A John Williams Score for every Year of my Life 9: A bit of a mix, 1978

So I’ve reached the year I turned eight. In that year, John Williams was called upon to score a number of feature films, with wide-ranging subject matter – from superheroes to a man-eating shark. I simply cannot choose one score to epitomise his output that year, so I shall choose a theme (motif) or two from each.

So first, the biggest film of the year to be scored by Williams. Superman, starring Christopher Reeve, was a stylistic take on the age-old superman mythos. Some of the early scenes from Krypton are unique in their visionary portrayal of a civilisation far beyond ours, facing their own demise. The use of reflective costumes makes everything glow with a clean white light. I remember being very struck by this as a lad.

But if elements of the film are rather avant-garde, the score is rip-roaringly traditional in it’s mighty themes, it’s detailed layered orchestration that was a hallmark of William’s writing at the time. The brass of course gets a good workout, especially in the main theme. And what a main theme it is! Its heroic leaps, its reaching for the sky, and its lyrical shape which seems at times to form the words “Superman”. It’s one of the best superhero themes ever created.

But I want to look at a couple of the other themes in the score which need to be heard. The first is the music written for Krypton. Like the theme to Close Encounters, this is deceptively simple. It is a theme made up of one simple angular and heraldic melody, which is heard first in the trumpets over a brooding string bass, and then in further iterations is echoed by the trombones as well as woodwind. In the meantime, the string build up in volume and pitch to bring the theme to a crashing and potent climax, at 1:20. It’s simple by John Williams’ standards, but incredibly powerful. I guess it goes to show that sometimes less is more. And indeed, the least that John Williams has to offer is still hugely impressive.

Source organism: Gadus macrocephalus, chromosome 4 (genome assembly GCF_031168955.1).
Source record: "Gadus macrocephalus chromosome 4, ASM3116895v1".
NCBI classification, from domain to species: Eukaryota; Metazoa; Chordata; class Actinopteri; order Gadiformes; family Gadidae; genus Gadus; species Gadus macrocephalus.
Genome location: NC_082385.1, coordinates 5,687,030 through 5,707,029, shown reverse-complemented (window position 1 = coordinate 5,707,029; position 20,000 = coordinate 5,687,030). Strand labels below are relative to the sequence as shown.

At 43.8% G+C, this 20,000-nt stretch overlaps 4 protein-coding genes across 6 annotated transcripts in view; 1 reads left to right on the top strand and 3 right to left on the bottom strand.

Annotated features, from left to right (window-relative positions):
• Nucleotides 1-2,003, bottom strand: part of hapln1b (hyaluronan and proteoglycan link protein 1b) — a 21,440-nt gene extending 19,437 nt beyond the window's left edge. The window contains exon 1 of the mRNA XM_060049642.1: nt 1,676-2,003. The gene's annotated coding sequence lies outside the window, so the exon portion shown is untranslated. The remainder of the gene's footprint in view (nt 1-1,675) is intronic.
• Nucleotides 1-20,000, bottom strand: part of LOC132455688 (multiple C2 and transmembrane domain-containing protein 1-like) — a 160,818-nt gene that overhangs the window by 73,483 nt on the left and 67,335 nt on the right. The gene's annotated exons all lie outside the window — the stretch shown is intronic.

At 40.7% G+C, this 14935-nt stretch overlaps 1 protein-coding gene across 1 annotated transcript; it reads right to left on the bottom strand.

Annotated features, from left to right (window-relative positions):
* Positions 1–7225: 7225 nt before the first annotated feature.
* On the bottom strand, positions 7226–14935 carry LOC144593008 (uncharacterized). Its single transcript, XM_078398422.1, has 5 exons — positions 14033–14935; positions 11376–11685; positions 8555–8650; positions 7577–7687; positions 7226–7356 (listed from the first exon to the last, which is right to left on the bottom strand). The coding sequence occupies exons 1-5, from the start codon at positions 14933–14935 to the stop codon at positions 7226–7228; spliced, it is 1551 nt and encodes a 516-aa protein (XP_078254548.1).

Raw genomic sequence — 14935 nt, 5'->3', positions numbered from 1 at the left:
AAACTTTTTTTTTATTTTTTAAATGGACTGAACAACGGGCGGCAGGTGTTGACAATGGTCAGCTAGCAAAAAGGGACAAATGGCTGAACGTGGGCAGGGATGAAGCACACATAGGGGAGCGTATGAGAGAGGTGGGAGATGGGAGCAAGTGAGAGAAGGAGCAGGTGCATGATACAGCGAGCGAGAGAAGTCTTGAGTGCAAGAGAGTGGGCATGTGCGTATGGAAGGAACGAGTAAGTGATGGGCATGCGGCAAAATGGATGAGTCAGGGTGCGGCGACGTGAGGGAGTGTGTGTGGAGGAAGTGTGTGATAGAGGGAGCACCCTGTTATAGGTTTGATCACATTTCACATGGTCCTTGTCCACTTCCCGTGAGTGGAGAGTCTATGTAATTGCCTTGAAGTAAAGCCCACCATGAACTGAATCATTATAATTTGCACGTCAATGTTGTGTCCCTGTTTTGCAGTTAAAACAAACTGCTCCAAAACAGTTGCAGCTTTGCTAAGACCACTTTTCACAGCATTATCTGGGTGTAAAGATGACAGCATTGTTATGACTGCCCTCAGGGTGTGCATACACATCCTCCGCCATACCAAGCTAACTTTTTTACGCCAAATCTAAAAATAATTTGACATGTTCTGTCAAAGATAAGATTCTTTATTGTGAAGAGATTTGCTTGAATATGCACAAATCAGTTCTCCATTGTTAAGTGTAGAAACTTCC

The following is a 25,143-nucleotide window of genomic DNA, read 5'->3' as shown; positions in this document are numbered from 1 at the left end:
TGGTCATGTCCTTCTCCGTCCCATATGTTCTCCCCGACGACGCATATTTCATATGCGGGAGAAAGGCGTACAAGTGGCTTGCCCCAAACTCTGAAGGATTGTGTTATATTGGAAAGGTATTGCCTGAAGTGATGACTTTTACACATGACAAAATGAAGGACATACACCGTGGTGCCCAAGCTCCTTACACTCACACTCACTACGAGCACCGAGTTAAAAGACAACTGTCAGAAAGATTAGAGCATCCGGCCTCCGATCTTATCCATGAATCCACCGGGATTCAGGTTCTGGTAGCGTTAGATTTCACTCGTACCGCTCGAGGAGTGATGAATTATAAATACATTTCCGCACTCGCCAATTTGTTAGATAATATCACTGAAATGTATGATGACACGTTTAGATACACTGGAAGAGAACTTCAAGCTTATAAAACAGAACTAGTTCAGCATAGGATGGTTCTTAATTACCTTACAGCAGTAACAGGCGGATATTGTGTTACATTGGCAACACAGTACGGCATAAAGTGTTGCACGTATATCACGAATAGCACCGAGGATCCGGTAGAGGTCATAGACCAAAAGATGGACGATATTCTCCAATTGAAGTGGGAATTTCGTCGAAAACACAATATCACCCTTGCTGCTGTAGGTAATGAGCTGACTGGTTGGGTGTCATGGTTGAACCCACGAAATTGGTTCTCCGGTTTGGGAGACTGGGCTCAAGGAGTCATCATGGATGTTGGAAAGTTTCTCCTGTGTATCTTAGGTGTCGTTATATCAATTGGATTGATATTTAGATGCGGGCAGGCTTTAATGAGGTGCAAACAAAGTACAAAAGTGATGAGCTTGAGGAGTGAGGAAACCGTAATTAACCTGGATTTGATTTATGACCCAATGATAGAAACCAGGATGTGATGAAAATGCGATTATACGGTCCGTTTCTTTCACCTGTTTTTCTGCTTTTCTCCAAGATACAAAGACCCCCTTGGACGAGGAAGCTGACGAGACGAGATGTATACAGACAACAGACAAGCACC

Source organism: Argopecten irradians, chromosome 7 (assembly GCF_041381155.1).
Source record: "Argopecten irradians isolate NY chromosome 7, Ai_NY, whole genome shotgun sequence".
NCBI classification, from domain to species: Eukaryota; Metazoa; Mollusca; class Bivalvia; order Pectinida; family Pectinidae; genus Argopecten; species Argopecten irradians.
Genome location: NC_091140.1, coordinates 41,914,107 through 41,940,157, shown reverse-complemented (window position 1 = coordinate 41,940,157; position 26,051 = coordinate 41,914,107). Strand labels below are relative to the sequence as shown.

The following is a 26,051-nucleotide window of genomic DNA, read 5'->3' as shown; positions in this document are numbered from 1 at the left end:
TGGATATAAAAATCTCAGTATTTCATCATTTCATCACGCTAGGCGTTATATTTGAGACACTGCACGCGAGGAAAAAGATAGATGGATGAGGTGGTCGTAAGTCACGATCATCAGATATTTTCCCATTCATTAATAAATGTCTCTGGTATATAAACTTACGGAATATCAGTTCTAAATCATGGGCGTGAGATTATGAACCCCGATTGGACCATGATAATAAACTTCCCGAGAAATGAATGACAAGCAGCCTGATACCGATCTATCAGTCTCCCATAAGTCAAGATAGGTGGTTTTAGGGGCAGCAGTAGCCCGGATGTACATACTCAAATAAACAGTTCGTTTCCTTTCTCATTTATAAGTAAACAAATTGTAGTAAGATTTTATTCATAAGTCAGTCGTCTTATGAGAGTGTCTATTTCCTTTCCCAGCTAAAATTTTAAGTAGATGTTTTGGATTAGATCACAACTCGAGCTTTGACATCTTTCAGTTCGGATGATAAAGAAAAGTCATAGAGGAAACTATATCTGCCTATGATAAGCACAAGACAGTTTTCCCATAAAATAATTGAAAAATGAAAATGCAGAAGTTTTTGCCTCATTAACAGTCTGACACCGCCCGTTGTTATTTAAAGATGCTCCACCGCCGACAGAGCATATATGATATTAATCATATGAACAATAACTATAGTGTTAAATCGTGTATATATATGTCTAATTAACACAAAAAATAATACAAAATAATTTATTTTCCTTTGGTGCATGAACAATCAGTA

And then, I have to mention the wonderful pastoral theme, prominent at Jonathan Kent’s funeral, and played in fullest form in the scene below. I’ve looked at this theme in my post on the Cowboys, in which one theme shares some stylistic and melodic DNA to this theme, and so I have copied my text from that post below.

For me, this is what good film music is about. It accentuates and emphasises the emotional charge of a scene. Witness the point at 2:53 where Clark embraces Martha, but John Williams doesn’t bring in the big music just yet – that would be too obvious, too hackneyed. He lets us feel the emotion of the action first, just for a few seconds, before the music ramps up to make sure that we get the full emotional importance of the scene. Truly one of the most wonderful uses of film music that I can think of.